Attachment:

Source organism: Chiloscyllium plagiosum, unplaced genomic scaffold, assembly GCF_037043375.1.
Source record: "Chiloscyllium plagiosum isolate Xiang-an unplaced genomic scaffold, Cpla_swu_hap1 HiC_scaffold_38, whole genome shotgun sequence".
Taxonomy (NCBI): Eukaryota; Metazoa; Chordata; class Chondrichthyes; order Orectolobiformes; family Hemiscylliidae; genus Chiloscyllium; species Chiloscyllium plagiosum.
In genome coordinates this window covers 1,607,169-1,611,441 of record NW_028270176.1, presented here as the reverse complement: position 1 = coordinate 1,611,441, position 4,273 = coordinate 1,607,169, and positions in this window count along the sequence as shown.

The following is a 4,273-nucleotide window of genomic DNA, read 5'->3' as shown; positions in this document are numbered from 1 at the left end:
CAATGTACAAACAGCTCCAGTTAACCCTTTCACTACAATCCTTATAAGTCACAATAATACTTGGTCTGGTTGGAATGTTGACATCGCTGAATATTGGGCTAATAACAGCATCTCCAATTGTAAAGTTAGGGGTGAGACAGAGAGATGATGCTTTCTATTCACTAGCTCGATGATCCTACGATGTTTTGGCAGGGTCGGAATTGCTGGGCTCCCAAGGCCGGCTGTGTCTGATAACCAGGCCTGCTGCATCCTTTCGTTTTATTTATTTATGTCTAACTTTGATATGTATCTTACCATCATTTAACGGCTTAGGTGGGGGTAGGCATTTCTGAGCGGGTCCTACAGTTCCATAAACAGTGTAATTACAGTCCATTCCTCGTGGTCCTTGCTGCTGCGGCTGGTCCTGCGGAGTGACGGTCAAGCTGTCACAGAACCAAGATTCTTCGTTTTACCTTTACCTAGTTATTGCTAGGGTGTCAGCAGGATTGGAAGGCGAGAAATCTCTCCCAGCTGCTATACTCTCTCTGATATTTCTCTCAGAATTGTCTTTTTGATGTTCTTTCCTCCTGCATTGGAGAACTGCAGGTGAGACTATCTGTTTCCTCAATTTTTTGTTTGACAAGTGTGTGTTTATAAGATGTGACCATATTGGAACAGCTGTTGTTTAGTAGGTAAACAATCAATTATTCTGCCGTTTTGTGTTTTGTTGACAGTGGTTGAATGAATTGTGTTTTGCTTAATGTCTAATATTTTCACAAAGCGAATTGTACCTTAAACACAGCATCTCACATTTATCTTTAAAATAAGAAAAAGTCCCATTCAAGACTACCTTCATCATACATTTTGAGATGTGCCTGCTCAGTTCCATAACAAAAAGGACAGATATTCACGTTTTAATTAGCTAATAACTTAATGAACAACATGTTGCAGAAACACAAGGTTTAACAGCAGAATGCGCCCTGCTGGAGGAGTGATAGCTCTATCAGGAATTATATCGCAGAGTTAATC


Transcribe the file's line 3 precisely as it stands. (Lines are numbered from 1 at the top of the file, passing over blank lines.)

Taxonomy (NCBI): Eukaryota; Metazoa; Chordata; class Chondrichthyes; order Orectolobiformes; family Hemiscylliidae; genus Chiloscyllium; species Chiloscyllium plagiosum.